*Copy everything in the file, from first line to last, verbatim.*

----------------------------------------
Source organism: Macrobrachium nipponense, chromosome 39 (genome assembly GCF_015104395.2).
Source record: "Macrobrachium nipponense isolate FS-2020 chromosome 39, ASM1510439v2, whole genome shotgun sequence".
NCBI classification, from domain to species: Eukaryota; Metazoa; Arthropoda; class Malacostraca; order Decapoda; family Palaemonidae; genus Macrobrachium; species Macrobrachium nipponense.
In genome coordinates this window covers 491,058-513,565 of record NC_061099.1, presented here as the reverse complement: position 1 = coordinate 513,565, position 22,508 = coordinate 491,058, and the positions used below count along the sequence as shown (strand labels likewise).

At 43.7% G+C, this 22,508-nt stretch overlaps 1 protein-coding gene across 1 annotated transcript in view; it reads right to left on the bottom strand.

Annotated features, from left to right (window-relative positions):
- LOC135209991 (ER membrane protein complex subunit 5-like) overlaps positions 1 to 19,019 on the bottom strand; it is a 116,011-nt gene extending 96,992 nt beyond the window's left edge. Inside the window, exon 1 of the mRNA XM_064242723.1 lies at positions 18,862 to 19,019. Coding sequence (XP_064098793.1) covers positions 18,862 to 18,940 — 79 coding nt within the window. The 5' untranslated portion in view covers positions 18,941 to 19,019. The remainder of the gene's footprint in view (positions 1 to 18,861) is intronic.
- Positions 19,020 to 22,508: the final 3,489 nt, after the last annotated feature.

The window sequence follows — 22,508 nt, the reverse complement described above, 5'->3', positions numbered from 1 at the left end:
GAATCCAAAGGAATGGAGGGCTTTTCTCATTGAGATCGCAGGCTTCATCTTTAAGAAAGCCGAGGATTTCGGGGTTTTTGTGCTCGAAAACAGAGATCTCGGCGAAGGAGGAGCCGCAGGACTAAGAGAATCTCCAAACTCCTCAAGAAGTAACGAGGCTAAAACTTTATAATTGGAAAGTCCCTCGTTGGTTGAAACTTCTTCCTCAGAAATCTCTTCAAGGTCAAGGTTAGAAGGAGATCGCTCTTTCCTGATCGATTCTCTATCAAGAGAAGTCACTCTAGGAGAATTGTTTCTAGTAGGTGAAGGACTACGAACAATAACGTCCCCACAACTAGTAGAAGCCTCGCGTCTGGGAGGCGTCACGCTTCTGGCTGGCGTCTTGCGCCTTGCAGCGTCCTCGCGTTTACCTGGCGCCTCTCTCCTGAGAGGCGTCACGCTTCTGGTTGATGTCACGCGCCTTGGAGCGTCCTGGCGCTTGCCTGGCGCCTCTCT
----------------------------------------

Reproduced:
Source organism: Macrobrachium nipponense, chromosome 39 (genome assembly GCF_015104395.2).
Source record: "Macrobrachium nipponense isolate FS-2020 chromosome 39, ASM1510439v2, whole genome shotgun sequence".
NCBI classification, from domain to species: Eukaryota; Metazoa; Arthropoda; class Malacostraca; order Decapoda; family Palaemonidae; genus Macrobrachium; species Macrobrachium nipponense.
In genome coordinates this window covers 491,058-513,565 of record NC_061099.1, presented here as the reverse complement: position 1 = coordinate 513,565, position 22,508 = coordinate 491,058, and the positions used below count along the sequence as shown (strand labels likewise).

At 43.7% G+C, this 22,508-nt stretch overlaps 1 protein-coding gene across 1 annotated transcript in view; it reads right to left on the bottom strand.

Annotated features, from left to right (window-relative positions):
- LOC135209991 (ER membrane protein complex subunit 5-like) overlaps positions 1 to 19,019 on the bottom strand; it is a 116,011-nt gene extending 96,992 nt beyond the window's left edge. Inside the window, exon 1 of the mRNA XM_064242723.1 lies at positions 18,862 to 19,019. Coding sequence (XP_064098793.1) covers positions 18,862 to 18,940 — 79 coding nt within the window. The 5' untranslated portion in view covers positions 18,941 to 19,019. The remainder of the gene's footprint in view (positions 1 to 18,861) is intronic.
- Positions 19,020 to 22,508: the final 3,489 nt, after the last annotated feature.

The window sequence follows — 22,508 nt, the reverse complement described above, 5'->3', positions numbered from 1 at the left end:
GAATCCAAAGGAATGGAGGGCTTTTCTCATTGAGATCGCAGGCTTCATCTTTAAGAAAGCCGAGGATTTCGGGGTTTTTGTGCTCGAAAACAGAGATCTCGGCGAAGGAGGAGCCGCAGGACTAAGAGAATCTCCAAACTCCTCAAGAAGTAACGAGGCTAAAACTTTATAATTGGAAAGTCCCTCGTTGGTTGAAACTTCTTCCTCAGAAATCTCTTCAAGGTCAAGGTTAGAAGGAGATCGCTCTTTCCTGATCGATTCTCTATCAAGAGAAGTCACTCTAGGAGAATTGTTTCTAGTAGGTGAAGGACTACGAACAATAACGTCCCCACAACTAGTAGAAGCCTCGCGTCTGGGAGGCGTCACGCTTCTGGCTGGCGTCTTGCGCCTTGCAGCGTCCTCGCGTTTACCTGGCGCCTCTCTCCTGAGAGGCGTCACGCTTCTGGTTGATGTCACGCGCCTTGGAGCGTCCTGGCGCTTGCCTGGCGCCTCTCT